Youngstown City Council voted yes to declare racism a public health crisis this afternoon during a virtual zoom meeting.

Leigh A. Greene, Youngstown Minority Health Director, said, "The thing about the racism and the systemic process that was put in place many, many years ago going back to slavery, has kind of evolved to where we are now and the disparities that we have in the communities."

Greene says African Americans lead in every chronic disease and that systemic racism is producing racial inequalities in health. She added COVID-19 and racial injustice chaos has been a reminder of the racial barriers in our communities.

"COVID-19 brought to light some of the things we already knew," she said. "The fact that black and brown, especially the black community, is greatly impacted by the COVID virus because they say individuals with high blood pressure are at high risk, and 58-percent in Mahoning County have high blood pressure."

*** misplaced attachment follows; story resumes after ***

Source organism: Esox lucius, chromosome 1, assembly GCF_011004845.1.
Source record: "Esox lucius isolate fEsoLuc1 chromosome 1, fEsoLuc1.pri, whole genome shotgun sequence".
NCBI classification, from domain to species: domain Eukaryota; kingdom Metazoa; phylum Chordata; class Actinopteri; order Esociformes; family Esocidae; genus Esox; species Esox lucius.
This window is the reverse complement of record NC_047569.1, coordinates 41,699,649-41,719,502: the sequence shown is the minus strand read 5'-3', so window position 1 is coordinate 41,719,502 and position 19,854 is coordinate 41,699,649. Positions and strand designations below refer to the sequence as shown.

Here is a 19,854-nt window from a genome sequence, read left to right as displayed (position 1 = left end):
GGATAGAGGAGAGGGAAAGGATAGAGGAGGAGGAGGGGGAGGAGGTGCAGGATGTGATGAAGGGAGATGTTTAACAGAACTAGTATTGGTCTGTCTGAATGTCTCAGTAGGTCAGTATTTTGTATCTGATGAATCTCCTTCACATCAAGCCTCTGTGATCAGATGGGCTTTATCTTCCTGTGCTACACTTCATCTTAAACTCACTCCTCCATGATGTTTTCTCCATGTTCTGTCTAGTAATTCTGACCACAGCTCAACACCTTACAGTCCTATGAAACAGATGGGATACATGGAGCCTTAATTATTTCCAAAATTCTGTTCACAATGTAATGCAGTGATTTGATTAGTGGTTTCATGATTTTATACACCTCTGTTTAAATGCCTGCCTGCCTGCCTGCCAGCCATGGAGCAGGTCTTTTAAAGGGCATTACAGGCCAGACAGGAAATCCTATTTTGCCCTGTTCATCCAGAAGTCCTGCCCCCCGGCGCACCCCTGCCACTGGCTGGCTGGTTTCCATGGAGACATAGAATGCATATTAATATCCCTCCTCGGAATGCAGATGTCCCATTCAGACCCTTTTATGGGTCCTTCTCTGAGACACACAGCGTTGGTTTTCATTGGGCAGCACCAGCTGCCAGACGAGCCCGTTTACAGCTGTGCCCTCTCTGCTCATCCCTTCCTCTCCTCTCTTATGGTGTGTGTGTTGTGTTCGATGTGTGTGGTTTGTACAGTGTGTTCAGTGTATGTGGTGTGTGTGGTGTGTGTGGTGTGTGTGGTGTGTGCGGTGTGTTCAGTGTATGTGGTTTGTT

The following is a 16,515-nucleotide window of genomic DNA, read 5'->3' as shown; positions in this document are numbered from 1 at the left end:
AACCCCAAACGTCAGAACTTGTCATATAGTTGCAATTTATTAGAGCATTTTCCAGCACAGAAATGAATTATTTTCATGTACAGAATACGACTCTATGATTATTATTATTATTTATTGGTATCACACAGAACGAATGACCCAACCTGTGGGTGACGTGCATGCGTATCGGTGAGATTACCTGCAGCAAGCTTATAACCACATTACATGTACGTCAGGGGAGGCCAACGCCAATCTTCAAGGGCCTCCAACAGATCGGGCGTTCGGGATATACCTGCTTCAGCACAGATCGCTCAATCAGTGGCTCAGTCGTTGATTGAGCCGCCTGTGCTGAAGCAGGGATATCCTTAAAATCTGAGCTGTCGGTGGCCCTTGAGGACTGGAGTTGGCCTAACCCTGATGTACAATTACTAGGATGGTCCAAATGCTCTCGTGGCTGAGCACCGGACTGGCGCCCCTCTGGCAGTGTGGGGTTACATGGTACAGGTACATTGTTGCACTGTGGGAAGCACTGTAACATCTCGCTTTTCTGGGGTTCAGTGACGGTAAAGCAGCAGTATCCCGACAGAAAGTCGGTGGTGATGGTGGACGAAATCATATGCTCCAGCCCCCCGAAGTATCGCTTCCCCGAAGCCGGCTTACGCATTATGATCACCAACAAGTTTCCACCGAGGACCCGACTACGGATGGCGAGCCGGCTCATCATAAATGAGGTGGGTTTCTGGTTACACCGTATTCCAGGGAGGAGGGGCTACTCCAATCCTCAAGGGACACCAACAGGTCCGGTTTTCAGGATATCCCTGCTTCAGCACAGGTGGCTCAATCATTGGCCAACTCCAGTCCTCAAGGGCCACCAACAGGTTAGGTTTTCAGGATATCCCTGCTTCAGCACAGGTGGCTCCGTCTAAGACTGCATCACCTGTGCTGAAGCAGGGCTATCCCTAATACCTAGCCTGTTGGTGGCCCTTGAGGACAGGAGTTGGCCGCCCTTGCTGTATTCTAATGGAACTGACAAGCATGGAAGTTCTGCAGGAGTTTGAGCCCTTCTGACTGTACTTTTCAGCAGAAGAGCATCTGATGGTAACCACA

The city said by declaring the resolution, they're able to investigate education, income disparity, and issues in the justice system among others to create a better future.

"By declaring racism a public health issue, now that opens doors," she said.  "I'm hoping that opens doors to funding and to maybe bring in additional resources so that individuals can have healthy lives."

The council says the most important thing is for us to have a conversation and realize the systemic racism that exists in our country.

"People recognizing that it exists and helping the black community get out of this systemic racism trap we've been in for so long in this country..." Fifth-Ward Councilman, Julius Kingly Oliver, said. "This is going to produce policy change across the board, the country and the world."